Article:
Editorial: A fact check on Rick Caruso’s magical thinking about L.A. homelessness
In the latest issue of his weekly L.A. magazine, Caruso, who runs a business called City of Good Neighbors that helps homeless individuals, asserts that as few as six people are “homeless” in L.A. today. If you call the state of California, he said, you might have to wait half an hour to speak with someone who has actually been in a homeless shelter.
But California state officials tell us the state has a homeless problem and that the state spends more than $200 million every year on homeless services.
You can read our full cover story, with a lengthy transcript on the numbers, on the front page, or subscribe online to get the latest copy.
The problem has a complicated history. Los Angeles had three million citizens before the 1980s, and had been home to a thriving Hollywood and the entertainment industry since the 1920s. But by 1960, a combination of high taxes, high crime and rampant unemployment made its population decline until it had been down to just 3,800,000 by 2000. Some of that unemployment was caused by the failure of the movie industry to create a film with a “street-oriented” message. Others was caused by the failure of government to create programs that would encourage people to move up the economic ladder and find jobs.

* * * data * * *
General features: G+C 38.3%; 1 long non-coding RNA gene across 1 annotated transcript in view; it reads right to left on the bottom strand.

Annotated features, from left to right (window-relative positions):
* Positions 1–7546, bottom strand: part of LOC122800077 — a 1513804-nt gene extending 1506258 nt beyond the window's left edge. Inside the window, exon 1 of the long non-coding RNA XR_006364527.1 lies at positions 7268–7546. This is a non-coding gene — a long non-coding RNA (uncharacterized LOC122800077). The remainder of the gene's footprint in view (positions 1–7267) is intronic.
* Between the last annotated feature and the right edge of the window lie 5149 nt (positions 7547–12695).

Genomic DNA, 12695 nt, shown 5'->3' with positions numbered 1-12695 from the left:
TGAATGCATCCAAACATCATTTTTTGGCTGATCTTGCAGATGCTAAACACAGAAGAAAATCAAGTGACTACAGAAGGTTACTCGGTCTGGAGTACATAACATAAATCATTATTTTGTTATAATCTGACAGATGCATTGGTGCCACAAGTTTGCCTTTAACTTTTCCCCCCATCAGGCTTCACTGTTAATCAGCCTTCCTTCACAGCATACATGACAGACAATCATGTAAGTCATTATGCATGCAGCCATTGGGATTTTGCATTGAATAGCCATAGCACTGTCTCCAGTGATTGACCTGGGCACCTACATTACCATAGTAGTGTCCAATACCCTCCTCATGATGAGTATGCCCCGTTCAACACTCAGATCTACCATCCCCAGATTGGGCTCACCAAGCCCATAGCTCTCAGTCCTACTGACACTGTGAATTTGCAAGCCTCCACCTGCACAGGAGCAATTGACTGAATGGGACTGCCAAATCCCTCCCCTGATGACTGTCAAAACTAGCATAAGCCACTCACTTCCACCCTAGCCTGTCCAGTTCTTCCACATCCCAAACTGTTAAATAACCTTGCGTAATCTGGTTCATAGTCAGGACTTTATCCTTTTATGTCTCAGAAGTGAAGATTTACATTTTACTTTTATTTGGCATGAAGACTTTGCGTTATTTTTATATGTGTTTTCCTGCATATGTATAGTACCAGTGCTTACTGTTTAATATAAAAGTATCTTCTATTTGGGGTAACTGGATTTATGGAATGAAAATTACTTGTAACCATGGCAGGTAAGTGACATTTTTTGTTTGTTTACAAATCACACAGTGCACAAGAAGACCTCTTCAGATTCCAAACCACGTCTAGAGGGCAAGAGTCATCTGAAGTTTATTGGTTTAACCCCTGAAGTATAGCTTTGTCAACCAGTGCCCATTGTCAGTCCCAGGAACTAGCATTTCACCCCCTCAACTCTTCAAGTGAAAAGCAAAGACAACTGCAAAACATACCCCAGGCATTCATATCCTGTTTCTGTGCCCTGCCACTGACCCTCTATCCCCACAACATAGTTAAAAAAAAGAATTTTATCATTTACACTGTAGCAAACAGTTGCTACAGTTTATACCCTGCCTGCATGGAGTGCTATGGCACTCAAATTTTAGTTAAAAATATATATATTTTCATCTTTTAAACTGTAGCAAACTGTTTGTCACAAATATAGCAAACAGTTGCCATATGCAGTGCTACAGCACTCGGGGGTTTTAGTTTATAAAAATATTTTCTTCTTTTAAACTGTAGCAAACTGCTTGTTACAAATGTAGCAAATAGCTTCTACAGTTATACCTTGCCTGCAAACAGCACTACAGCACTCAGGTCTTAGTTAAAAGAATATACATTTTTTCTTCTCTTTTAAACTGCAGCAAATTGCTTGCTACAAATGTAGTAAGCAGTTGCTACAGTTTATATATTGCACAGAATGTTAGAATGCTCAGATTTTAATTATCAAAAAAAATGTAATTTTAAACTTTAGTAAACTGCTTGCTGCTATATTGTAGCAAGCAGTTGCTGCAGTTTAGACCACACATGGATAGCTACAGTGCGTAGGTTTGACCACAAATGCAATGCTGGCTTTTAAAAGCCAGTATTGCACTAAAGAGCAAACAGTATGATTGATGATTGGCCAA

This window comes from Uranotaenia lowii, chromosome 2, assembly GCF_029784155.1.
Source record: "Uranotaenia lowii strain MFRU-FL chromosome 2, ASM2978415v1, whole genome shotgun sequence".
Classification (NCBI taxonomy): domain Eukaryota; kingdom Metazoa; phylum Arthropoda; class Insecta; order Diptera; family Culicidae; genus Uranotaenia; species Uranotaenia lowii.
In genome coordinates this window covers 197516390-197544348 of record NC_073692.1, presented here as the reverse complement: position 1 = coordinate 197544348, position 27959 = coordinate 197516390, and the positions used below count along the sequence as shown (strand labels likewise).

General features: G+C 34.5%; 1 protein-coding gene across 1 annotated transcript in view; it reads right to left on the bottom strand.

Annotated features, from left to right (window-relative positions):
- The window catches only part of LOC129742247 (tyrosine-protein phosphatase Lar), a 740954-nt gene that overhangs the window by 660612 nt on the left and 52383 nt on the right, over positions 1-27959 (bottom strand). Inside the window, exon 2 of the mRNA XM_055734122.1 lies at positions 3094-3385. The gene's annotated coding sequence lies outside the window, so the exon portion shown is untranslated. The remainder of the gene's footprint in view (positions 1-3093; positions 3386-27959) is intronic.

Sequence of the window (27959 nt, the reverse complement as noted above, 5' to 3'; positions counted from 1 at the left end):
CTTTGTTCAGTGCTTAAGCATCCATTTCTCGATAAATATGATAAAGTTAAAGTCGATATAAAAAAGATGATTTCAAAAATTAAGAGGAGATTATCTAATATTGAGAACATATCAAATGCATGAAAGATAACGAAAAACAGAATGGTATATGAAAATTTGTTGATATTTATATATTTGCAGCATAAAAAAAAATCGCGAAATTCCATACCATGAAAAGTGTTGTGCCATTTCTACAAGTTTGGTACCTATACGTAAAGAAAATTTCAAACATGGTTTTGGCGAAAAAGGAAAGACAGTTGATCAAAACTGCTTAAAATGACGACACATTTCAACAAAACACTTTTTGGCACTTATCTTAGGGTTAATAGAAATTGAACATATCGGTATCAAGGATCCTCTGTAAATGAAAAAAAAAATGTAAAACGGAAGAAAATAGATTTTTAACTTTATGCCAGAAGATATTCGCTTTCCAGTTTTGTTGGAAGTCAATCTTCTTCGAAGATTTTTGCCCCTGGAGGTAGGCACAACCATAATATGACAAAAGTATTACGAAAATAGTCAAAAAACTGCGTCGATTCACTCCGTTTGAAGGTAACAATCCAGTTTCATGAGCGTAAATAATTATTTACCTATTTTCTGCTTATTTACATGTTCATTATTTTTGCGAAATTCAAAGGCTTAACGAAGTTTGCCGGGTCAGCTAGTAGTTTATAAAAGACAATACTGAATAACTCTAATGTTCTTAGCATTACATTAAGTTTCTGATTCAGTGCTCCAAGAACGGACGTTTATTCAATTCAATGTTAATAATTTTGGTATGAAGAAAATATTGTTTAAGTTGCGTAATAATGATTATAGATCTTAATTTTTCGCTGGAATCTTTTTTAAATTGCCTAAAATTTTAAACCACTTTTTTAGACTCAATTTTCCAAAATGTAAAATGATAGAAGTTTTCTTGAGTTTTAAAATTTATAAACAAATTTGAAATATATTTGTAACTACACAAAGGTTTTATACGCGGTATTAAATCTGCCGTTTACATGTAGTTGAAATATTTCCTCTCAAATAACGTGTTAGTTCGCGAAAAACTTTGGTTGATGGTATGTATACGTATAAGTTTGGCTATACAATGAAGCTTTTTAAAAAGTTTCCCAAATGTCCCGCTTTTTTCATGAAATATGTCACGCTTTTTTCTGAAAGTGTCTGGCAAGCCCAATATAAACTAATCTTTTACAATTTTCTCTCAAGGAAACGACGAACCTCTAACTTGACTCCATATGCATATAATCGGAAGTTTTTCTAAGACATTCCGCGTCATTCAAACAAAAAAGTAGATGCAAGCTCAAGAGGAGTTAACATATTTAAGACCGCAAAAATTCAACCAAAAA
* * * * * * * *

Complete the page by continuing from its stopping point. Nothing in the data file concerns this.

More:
In 2000, the City Council passed a comprehensive land use plan called the Downtown Plan to turn a long-term decline into a renaissance. It declared that the city’s future relied not on movies or big box retailers, but on people making the city an integral part of their lives to achieve the city’s goals of becoming the Silicon Valley of the South Bay.
In 2006, voters approved Proposition 1, a $1.2 billion bond measure to clean up streets, install safety measures and build more safe streets. In addition to safety improvements, the bond issue included a plan that would take care of the homeless who were flooding into the area and driving up the numbers of homeless services employees, who would otherwise be working with people in substandard housing.
On Jan. 2, 2007, L.A. voters approved